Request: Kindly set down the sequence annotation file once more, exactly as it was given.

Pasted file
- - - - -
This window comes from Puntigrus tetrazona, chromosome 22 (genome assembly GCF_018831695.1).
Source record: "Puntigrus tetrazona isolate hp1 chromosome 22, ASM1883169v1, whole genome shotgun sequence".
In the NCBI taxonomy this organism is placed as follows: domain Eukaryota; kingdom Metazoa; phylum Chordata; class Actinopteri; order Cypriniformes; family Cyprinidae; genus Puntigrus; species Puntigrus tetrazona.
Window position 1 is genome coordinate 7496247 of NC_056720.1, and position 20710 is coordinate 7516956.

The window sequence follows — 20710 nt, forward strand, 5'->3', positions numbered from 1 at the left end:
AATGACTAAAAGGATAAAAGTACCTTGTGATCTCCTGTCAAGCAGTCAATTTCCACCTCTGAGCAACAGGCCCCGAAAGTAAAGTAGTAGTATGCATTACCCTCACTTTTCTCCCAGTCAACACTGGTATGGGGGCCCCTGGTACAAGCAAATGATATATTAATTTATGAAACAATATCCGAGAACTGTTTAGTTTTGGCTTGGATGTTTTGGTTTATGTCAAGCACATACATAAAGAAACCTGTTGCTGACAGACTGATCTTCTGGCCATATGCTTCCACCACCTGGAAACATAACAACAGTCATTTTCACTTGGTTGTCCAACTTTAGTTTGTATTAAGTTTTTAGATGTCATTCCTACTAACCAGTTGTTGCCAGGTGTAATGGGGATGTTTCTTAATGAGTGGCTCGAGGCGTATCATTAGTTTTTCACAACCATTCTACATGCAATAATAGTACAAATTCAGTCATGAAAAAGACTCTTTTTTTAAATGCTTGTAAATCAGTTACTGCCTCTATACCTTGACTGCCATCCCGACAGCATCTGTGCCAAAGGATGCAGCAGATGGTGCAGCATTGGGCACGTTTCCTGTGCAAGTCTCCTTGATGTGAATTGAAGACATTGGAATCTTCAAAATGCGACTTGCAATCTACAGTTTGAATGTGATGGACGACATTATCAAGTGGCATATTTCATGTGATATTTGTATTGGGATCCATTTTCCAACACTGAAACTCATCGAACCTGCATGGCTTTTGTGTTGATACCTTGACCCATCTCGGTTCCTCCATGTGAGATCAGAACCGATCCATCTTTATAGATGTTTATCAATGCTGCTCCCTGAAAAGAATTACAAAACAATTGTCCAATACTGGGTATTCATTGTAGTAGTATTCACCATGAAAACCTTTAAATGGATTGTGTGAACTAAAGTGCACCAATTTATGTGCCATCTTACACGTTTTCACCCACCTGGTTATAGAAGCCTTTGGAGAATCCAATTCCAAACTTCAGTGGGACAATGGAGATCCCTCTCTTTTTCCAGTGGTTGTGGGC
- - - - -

This window comes from Puntigrus tetrazona, chromosome 22 (genome assembly GCF_018831695.1).
Source record: "Puntigrus tetrazona isolate hp1 chromosome 22, ASM1883169v1, whole genome shotgun sequence".
In the NCBI taxonomy this organism is placed as follows: domain Eukaryota; kingdom Metazoa; phylum Chordata; class Actinopteri; order Cypriniformes; family Cyprinidae; genus Puntigrus; species Puntigrus tetrazona.
Window position 1 is genome coordinate 7496247 of NC_056720.1, and position 20710 is coordinate 7516956.

The window sequence follows — 20710 nt, forward strand, 5'->3', positions numbered from 1 at the left end:
AATGACTAAAAGGATAAAAGTACCTTGTGATCTCCTGTCAAGCAGTCAATTTCCACCTCTGAGCAACAGGCCCCGAAAGTAAAGTAGTAGTATGCATTACCCTCACTTTTCTCCCAGTCAACACTGGTATGGGGGCCCCTGGTACAAGCAAATGATATATTAATTTATGAAACAATATCCGAGAACTGTTTAGTTTTGGCTTGGATGTTTTGGTTTATGTCAAGCACATACATAAAGAAACCTGTTGCTGACAGACTGATCTTCTGGCCATATGCTTCCACCACCTGGAAACATAACAACAGTCATTTTCACTTGGTTGTCCAACTTTAGTTTGTATTAAGTTTTTAGATGTCATTCCTACTAACCAGTTGTTGCCAGGTGTAATGGGGATGTTTCTTAATGAGTGGCTCGAGGCGTATCATTAGTTTTTCACAACCATTCTACATGCAATAATAGTACAAATTCAGTCATGAAAAAGACTCTTTTTTTAAATGCTTGTAAATCAGTTACTGCCTCTATACCTTGACTGCCATCCCGACAGCATCTGTGCCAAAGGATGCAGCAGATGGTGCAGCATTGGGCACGTTTCCTGTGCAAGTCTCCTTGATGTGAATTGAAGACATTGGAATCTTCAAAATGCGACTTGCAATCTACAGTTTGAATGTGATGGACGACATTATCAAGTGGCATATTTCATGTGATATTTGTATTGGGATCCATTTTCCAACACTGAAACTCATCGAACCTGCATGGCTTTTGTGTTGATACCTTGACCCATCTCGGTTCCTCCATGTGAGATCAGAACCGATCCATCTTTATAGATGTTTATCAATGCTGCTCCCTGAAAAGAATTACAAAACAATTGTCCAATACTGGGTATTCATTGTAGTAGTATTCACCATGAAAACCTTTAAATGGATTGTGTGAACTAAAGTGCACCAATTTATGTGCCATCTTACACGTTTTCACCCACCTGGTTATAGAAGCCTTTGGAGAATCCAATTCCAAACTTCAGTGGGACAATGGAGATCCCTCTCTTTTTCCAGTGGTTGTGGGC